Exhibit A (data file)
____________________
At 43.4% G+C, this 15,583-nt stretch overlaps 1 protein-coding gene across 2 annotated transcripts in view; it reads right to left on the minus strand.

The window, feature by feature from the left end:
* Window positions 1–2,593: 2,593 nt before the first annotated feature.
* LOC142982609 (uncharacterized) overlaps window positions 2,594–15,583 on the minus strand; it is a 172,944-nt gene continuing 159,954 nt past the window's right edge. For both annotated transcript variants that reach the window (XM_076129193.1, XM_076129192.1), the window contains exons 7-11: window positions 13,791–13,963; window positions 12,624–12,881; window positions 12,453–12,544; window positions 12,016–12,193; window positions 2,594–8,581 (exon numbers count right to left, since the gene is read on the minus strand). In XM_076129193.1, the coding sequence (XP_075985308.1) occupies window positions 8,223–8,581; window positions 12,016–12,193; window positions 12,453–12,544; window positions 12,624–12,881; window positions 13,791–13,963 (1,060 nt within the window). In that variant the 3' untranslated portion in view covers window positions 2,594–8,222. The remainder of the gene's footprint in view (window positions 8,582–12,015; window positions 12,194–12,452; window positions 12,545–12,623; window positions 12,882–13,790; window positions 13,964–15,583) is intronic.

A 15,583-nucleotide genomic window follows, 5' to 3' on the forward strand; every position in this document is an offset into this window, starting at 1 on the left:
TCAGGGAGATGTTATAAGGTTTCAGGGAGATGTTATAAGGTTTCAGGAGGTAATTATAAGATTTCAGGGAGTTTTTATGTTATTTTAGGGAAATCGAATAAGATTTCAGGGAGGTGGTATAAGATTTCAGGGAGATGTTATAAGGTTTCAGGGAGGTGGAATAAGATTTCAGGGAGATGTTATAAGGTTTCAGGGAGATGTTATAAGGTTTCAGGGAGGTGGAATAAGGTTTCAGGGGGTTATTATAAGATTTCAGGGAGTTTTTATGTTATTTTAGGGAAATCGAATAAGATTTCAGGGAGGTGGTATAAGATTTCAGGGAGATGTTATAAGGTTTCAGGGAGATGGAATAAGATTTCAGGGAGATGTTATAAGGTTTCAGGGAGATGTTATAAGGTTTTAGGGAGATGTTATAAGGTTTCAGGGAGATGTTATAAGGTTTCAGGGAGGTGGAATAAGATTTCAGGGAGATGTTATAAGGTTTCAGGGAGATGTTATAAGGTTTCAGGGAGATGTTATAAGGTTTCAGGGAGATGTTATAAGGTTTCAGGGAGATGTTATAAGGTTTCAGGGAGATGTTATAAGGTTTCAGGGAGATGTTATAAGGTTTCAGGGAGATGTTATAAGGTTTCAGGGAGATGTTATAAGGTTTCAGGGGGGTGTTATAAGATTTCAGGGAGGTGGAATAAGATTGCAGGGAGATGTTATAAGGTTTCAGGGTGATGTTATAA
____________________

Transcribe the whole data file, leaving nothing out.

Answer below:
At 43.4% G+C, this 15,583-nt stretch overlaps 1 protein-coding gene across 2 annotated transcripts in view; it reads right to left on the minus strand.

The window, feature by feature from the left end:
* Window positions 1–2,593: 2,593 nt before the first annotated feature.
* LOC142982609 (uncharacterized) overlaps window positions 2,594–15,583 on the minus strand; it is a 172,944-nt gene continuing 159,954 nt past the window's right edge. For both annotated transcript variants that reach the window (XM_076129193.1, XM_076129192.1), the window contains exons 7-11: window positions 13,791–13,963; window positions 12,624–12,881; window positions 12,453–12,544; window positions 12,016–12,193; window positions 2,594–8,581 (exon numbers count right to left, since the gene is read on the minus strand). In XM_076129193.1, the coding sequence (XP_075985308.1) occupies window positions 8,223–8,581; window positions 12,016–12,193; window positions 12,453–12,544; window positions 12,624–12,881; window positions 13,791–13,963 (1,060 nt within the window). In that variant the 3' untranslated portion in view covers window positions 2,594–8,222. The remainder of the gene's footprint in view (window positions 8,582–12,015; window positions 12,194–12,452; window positions 12,545–12,623; window positions 12,882–13,790; window positions 13,964–15,583) is intronic.

A 15,583-nucleotide genomic window follows, 5' to 3' on the forward strand; every position in this document is an offset into this window, starting at 1 on the left:
TCAGGGAGATGTTATAAGGTTTCAGGGAGATGTTATAAGGTTTCAGGAGGTAATTATAAGATTTCAGGGAGTTTTTATGTTATTTTAGGGAAATCGAATAAGATTTCAGGGAGGTGGTATAAGATTTCAGGGAGATGTTATAAGGTTTCAGGGAGGTGGAATAAGATTTCAGGGAGATGTTATAAGGTTTCAGGGAGATGTTATAAGGTTTCAGGGAGGTGGAATAAGGTTTCAGGGGGTTATTATAAGATTTCAGGGAGTTTTTATGTTATTTTAGGGAAATCGAATAAGATTTCAGGGAGGTGGTATAAGATTTCAGGGAGATGTTATAAGGTTTCAGGGAGATGGAATAAGATTTCAGGGAGATGTTATAAGGTTTCAGGGAGATGTTATAAGGTTTTAGGGAGATGTTATAAGGTTTCAGGGAGATGTTATAAGGTTTCAGGGAGGTGGAATAAGATTTCAGGGAGATGTTATAAGGTTTCAGGGAGATGTTATAAGGTTTCAGGGAGATGTTATAAGGTTTCAGGGAGATGTTATAAGGTTTCAGGGAGATGTTATAAGGTTTCAGGGAGATGTTATAAGGTTTCAGGGAGATGTTATAAGGTTTCAGGGAGATGTTATAAGGTTTCAGGGAGATGTTATAAGGTTTCAGGGGGGTGTTATAAGATTTCAGGGAGGTGGAATAAGATTGCAGGGAGATGTTATAAGGTTTCAGGGTGATGTTATAA